At the same time, we ask them to treat students with respect. Being screamed at instead of talked to can make students feel like they arent being acknowledged as human beings and generally makes them unrecep-tive to your message.

    Obviously campus preachers have the right to be here. They dont have the right to harass or intimidate stu-dents. Come to CMU to educate, not incite aggression.

    People will respect you if you respect them. Yelling and berating students doesnt contribute to a productive discussion or meaningful change.

    When you are confronted with hate, walk away. While it is unfortunate that students are harassed when their only crime is walking to class, they are not a cap-tive audience and can choose not to listen. Do not resort to violence or return the aggression of demonstrators.

    Department of Journalism faculty Tim Boudraeu was right when he said the answer to bad speech is better speech. When you dont like what someone is saying, dont muzzle them, speak out against them with a demonstration of your own.

    With more than 20 religiously-affiliated Registered Student Organizations on campus, students have many options to practice their faith or learn about religion. Its important to always challenge ideas, regardless of whose they are.

    College is the place to share your opinions, prob-ably more than any other time your life. Do so with an open mind.1

    Congress shall make no law respecting an establishment of religion, or prohibiting the free exercise thereof; or

    abridging the freedom of speech, or of the press; or the right of the people peaceably to assemble, and to petition the Government for

    a redress of grievances.

    All letters to the editor or guest columns must include a name, address, affiliation (if any) and phone number for verification. Anonymous letters will not be printed, except under extraordinary circumstances. CM Life reserves the right to edit all letters and columns for style, length, libel, redundancy, clarity, civility and accuracy. Letters should be no more than 450 words in length. Longer guest columns may be submitted but must remain under 750 words. Published versions may be shorter than the original submission. CM Life reserves the right to print any original content as a letter or guest column. Please allow up to five days for a staff response, which will include an expected date of publication. Submission does not guarantee publication.

    Central Michigan Life, the independent voice of Central Michigan University, is edited and published by students of Central Michigan University every Monday, and Thurs-day during the fall and spring semesters. The newspapers online edition,, contains all of the material published in print, and is updated on an as-needed basis.

    Central Michigan Life serves the CMU and Mount Pleasant communities, and is under the jurisdiction of the independent Student Media Board of Directors. Dave Clark serves as Director of Student Media at CMU and is the adviser to the newspaper. Articles and opinions do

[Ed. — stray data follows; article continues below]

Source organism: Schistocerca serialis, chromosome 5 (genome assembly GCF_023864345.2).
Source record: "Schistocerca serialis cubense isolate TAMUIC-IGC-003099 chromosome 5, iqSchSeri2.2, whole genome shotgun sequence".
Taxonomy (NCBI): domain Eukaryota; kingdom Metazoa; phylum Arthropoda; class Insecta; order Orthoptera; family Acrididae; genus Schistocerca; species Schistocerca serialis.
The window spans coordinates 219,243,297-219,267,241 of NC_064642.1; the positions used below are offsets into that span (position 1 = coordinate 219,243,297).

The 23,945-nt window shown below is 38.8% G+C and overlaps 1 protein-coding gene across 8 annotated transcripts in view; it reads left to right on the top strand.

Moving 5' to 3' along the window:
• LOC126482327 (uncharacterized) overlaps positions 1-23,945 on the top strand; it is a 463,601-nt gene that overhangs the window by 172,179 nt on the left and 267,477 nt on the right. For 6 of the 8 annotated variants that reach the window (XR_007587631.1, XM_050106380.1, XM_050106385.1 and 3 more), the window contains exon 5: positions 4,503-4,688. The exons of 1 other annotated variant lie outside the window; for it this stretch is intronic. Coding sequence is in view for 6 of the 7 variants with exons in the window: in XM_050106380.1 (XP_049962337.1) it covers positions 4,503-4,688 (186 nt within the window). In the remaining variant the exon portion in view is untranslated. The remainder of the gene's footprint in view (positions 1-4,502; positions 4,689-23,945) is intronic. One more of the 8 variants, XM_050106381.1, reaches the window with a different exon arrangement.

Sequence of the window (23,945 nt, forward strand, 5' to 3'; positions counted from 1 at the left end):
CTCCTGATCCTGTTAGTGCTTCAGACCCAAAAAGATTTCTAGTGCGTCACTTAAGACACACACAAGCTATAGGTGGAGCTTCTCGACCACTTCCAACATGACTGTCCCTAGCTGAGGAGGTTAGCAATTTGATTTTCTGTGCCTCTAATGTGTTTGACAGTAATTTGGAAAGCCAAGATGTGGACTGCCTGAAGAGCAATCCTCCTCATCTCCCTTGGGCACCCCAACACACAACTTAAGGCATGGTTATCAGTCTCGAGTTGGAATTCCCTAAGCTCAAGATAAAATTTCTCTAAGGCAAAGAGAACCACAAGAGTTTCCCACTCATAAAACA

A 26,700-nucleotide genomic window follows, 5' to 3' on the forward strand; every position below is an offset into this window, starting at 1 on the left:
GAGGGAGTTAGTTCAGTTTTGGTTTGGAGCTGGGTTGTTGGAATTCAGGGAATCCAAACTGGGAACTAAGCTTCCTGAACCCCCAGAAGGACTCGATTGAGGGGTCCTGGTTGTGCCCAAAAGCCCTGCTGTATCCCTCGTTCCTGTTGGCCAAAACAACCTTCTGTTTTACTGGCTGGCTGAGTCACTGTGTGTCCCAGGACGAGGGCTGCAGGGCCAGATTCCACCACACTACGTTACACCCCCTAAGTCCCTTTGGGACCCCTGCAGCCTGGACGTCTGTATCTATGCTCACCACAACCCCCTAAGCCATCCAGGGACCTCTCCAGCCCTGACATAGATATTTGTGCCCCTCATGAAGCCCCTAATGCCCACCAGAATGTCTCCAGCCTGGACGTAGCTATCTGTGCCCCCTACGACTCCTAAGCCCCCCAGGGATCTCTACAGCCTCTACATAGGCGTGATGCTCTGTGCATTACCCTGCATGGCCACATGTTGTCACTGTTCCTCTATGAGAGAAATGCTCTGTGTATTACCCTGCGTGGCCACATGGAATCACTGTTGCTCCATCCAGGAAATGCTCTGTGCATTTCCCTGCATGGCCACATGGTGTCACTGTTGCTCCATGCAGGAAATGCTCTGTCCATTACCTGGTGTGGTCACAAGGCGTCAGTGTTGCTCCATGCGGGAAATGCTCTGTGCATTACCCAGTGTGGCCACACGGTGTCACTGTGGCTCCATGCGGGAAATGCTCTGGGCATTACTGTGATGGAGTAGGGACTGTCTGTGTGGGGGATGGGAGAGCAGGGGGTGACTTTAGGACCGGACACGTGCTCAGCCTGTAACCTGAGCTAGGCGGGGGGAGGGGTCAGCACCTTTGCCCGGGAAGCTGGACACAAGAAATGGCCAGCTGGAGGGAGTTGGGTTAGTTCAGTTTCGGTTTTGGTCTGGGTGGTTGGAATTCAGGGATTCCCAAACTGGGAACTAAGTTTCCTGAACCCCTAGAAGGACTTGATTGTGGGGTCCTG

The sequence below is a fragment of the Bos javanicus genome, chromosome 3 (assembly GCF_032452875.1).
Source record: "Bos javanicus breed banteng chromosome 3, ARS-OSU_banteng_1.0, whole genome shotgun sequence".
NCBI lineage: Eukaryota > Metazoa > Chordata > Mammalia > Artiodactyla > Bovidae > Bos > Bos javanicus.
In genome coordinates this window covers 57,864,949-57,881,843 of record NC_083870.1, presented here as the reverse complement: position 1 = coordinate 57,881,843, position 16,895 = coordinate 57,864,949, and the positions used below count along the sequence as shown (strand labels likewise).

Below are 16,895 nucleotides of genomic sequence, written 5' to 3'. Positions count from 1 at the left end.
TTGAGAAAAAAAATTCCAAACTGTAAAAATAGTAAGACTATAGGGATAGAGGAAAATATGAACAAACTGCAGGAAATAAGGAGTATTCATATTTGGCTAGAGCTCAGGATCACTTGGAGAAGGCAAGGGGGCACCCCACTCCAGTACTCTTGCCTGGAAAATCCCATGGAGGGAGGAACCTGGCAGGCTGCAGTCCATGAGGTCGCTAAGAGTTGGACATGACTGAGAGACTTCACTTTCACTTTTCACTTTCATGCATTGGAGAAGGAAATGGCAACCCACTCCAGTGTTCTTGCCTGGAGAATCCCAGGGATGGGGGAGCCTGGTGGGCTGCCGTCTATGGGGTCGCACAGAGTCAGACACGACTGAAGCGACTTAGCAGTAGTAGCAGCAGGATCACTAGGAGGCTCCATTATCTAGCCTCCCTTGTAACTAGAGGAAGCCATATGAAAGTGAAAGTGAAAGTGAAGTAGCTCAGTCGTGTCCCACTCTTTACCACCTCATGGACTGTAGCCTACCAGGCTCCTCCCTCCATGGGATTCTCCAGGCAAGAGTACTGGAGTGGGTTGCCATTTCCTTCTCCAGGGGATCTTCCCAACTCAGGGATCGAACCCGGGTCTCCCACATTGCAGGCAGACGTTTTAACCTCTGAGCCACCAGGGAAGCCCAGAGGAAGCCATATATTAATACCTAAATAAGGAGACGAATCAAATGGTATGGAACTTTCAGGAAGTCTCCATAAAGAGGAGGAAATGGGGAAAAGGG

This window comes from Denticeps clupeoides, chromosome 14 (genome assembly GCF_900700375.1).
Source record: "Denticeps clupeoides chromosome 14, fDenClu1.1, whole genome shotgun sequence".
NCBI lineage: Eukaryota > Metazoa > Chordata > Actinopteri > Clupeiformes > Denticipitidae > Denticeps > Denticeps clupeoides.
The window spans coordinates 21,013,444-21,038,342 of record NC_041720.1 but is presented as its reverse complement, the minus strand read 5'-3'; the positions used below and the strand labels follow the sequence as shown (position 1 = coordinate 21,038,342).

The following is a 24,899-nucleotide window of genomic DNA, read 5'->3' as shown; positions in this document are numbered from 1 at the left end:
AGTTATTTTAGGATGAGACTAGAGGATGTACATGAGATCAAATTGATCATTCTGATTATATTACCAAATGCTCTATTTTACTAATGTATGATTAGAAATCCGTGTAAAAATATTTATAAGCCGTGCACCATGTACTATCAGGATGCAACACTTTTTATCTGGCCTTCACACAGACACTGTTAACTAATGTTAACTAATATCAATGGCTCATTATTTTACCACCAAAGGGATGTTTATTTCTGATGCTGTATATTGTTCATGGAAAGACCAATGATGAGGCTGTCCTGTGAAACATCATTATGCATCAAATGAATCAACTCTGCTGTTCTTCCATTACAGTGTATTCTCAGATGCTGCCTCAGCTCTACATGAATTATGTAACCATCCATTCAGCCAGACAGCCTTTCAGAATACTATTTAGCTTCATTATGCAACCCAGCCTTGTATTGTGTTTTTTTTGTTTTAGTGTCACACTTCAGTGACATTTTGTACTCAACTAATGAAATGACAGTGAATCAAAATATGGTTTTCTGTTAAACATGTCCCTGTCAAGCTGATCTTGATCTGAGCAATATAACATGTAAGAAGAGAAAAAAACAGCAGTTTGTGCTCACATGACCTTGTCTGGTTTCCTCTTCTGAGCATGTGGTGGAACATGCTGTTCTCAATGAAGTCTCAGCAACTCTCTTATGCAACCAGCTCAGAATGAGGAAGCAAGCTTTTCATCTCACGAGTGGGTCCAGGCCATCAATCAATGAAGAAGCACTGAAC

not necessarily reflect the position or opinions of Central Michigan University. Central Michigan Life is a member of the Associated Press, the Michigan Press Association, the Michigan Collegiate Press Association, the Associated Collegiate Press, College Newspaper Business & Advertis-ing Managers Association, the Mount Pleasant Area Chamber of Commerce, Central Michigan Home Builders Association, Mount Pleasant Housing Association and the Mount Pleasant Downtown Business Association. The newspapers online provider is SN Works.

    Central Michigan Life is distributed throughout

    the campus and at numerous locations throughout Mount Pleasant.

    Non-university subscriptions are $75 per academic year. Back copies are available at 50 cents per copy, or $1 if mailed. Photocopies of stories are 25 cents each. Digital copies of photographs published in Central Michigan Life are available upon request at specified costs.

    Central Michigan Lifes editorial and business of-fices are located at 436 Moore Hall, Central Michigan University, Mount Pleasant, MI 48859, telephone 774-3493 or 774-LIFE.

    Editorial Board

    EDITOR-IN-CHIEF | Malachi Barrett

    MANAGING EDITOR | Sydney Smith

    NEWS EDITOR | Kate Carlson

    NEWS EDITOR | Jordyn Hermani

    SPORTS EDITOR | Taylor DesOrmeau

    DESIGN EDITOR | Michael Farris

    An educational experience at Central Michigan University is incomplete without exposure to ideas that challenge students beliefs and perceptions about the world.

    -UNITED States Constitution




  • sports Soccer goes to double overtime in first game at new stadium15

    Transfer from Puerto Rico wins MVP at Chippewa Challenge13

    Field hockey still looking for first victory of season1611 SEPT. 21, 2015



    Passing Yardsrushing Yards


    first halfsecond half


    27 30MAC (1-2) AAC (3-0)